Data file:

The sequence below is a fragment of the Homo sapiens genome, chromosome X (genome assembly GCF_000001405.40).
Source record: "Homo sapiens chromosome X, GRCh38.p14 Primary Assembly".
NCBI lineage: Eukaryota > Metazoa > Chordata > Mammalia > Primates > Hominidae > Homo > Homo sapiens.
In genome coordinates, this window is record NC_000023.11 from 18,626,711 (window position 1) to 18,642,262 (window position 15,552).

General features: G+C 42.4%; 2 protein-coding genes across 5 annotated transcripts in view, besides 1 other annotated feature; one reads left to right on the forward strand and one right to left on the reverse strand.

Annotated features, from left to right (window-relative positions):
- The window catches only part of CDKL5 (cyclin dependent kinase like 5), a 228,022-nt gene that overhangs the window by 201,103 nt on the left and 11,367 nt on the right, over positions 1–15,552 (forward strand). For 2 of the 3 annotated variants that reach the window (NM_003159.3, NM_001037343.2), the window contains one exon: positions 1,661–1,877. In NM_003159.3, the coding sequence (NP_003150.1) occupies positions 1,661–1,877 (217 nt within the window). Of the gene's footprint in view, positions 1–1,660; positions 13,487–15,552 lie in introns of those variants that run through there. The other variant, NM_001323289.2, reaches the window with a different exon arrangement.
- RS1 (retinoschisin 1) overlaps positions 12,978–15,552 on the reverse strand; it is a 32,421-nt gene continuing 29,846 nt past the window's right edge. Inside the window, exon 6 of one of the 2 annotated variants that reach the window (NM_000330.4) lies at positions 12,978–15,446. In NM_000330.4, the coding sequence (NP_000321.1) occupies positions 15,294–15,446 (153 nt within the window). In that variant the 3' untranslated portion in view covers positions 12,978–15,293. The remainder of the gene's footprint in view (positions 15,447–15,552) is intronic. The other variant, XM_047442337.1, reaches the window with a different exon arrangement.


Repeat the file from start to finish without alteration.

The sequence below is a fragment of the Homo sapiens genome, chromosome X (genome assembly GCF_000001405.40).
Source record: "Homo sapiens chromosome X, GRCh38.p14 Primary Assembly".
NCBI lineage: Eukaryota > Metazoa > Chordata > Mammalia > Primates > Hominidae > Homo > Homo sapiens.
In genome coordinates, this window is record NC_000023.11 from 18,626,711 (window position 1) to 18,642,262 (window position 15,552).

General features: G+C 42.4%; 2 protein-coding genes across 5 annotated transcripts in view, besides 1 other annotated feature; one reads left to right on the forward strand and one right to left on the reverse strand.

Annotated features, from left to right (window-relative positions):
- The window catches only part of CDKL5 (cyclin dependent kinase like 5), a 228,022-nt gene that overhangs the window by 201,103 nt on the left and 11,367 nt on the right, over positions 1–15,552 (forward strand). For 2 of the 3 annotated variants that reach the window (NM_003159.3, NM_001037343.2), the window contains one exon: positions 1,661–1,877. In NM_003159.3, the coding sequence (NP_003150.1) occupies positions 1,661–1,877 (217 nt within the window). Of the gene's footprint in view, positions 1–1,660; positions 13,487–15,552 lie in introns of those variants that run through there. The other variant, NM_001323289.2, reaches the window with a different exon arrangement.
- RS1 (retinoschisin 1) overlaps positions 12,978–15,552 on the reverse strand; it is a 32,421-nt gene continuing 29,846 nt past the window's right edge. Inside the window, exon 6 of one of the 2 annotated variants that reach the window (NM_000330.4) lies at positions 12,978–15,446. In NM_000330.4, the coding sequence (NP_000321.1) occupies positions 15,294–15,446 (153 nt within the window). In that variant the 3' untranslated portion in view covers positions 12,978–15,293. The remainder of the gene's footprint in view (positions 15,447–15,552) is intronic. The other variant, XM_047442337.1, reaches the window with a different exon arrangement.